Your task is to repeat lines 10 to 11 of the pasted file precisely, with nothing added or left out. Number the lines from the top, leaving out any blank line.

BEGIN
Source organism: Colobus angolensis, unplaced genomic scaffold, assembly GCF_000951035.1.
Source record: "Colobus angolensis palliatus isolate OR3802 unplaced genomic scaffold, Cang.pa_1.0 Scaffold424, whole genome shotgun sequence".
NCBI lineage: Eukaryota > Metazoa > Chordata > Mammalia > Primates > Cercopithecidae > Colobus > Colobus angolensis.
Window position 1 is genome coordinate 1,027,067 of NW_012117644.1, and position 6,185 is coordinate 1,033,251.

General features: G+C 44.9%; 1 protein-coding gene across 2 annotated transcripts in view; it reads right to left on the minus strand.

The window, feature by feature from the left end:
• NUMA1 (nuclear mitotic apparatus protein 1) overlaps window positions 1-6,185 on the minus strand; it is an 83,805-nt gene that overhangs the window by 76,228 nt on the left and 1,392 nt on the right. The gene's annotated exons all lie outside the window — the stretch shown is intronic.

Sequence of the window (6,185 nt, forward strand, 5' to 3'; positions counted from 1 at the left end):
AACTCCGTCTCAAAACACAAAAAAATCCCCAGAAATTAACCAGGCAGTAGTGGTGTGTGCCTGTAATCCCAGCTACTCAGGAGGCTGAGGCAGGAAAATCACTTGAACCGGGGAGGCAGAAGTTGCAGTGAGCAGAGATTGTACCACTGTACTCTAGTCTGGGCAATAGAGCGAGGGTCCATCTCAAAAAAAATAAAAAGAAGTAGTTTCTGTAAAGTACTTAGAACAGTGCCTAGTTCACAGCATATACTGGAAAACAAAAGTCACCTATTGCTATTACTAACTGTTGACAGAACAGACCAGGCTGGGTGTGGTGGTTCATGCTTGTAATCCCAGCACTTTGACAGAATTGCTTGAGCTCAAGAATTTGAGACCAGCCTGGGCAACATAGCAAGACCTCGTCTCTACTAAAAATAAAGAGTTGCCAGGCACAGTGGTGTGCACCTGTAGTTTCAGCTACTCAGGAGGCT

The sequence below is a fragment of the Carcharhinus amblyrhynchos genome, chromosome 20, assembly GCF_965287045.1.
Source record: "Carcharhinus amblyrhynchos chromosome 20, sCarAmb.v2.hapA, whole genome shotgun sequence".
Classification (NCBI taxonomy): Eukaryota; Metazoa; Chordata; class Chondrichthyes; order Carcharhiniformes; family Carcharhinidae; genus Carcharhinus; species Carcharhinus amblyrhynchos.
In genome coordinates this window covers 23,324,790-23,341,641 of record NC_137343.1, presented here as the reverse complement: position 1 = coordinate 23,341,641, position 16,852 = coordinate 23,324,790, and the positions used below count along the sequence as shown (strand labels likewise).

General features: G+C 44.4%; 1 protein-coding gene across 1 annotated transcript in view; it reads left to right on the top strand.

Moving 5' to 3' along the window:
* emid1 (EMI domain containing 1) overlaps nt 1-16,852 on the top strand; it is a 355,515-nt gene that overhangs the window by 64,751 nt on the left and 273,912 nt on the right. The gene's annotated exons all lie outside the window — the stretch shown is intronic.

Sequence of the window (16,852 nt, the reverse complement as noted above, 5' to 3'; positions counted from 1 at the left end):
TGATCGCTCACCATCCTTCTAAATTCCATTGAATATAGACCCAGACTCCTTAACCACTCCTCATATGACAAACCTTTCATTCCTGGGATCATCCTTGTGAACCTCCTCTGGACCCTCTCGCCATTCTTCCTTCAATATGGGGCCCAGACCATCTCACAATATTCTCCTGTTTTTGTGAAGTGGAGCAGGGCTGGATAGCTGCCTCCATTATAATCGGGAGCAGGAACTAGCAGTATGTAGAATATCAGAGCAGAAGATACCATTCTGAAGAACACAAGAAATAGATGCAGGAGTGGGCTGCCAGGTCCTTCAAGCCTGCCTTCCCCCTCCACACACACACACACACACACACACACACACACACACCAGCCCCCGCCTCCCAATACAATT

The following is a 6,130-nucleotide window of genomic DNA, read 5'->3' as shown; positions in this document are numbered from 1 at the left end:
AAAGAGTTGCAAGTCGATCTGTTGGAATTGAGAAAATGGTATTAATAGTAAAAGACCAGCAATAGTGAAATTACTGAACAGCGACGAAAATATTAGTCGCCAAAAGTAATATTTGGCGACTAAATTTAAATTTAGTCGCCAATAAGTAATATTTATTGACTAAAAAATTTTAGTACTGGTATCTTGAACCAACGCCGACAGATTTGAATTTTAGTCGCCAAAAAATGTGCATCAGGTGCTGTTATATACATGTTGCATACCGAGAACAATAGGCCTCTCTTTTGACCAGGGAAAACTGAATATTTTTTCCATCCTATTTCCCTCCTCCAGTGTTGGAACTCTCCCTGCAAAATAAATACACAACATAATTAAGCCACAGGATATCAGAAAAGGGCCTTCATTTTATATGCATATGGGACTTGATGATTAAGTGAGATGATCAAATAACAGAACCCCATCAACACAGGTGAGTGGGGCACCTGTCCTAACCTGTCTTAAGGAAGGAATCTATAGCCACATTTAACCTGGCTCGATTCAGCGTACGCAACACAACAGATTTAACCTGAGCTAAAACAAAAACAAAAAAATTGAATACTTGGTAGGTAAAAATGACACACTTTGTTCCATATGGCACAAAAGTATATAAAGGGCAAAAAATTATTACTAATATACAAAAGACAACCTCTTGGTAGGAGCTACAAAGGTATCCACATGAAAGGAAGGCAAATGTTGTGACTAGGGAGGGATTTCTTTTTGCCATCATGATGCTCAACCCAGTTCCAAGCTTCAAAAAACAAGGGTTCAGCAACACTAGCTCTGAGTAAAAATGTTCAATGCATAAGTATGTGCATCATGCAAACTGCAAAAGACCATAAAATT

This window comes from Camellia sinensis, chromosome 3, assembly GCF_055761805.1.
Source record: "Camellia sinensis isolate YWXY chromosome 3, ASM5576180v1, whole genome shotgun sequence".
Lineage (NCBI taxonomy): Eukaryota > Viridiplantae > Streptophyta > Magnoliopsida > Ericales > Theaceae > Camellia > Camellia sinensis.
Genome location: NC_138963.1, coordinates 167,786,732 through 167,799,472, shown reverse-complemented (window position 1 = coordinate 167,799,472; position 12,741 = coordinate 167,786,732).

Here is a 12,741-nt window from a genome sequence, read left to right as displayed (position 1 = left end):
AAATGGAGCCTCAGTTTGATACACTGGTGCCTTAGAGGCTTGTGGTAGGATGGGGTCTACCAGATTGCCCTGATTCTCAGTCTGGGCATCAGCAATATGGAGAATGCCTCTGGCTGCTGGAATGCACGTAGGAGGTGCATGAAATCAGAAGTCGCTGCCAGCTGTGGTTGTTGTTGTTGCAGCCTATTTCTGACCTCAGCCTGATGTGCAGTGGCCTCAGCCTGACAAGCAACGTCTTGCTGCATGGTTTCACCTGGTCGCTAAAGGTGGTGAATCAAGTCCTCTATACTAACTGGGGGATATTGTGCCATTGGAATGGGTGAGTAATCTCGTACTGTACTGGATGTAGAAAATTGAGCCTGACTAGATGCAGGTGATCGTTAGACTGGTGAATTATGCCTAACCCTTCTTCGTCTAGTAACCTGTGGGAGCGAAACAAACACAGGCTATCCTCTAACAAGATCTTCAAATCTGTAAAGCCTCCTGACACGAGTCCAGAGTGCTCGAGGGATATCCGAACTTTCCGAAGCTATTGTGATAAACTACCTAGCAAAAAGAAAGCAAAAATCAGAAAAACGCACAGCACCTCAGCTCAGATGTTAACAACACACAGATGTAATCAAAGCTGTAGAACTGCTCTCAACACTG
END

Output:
The sequence below is a fragment of the Carcharhinus amblyrhynchos genome, chromosome 20, assembly GCF_965287045.1.
Source record: "Carcharhinus amblyrhynchos chromosome 20, sCarAmb.v2.hapA, whole genome shotgun sequence".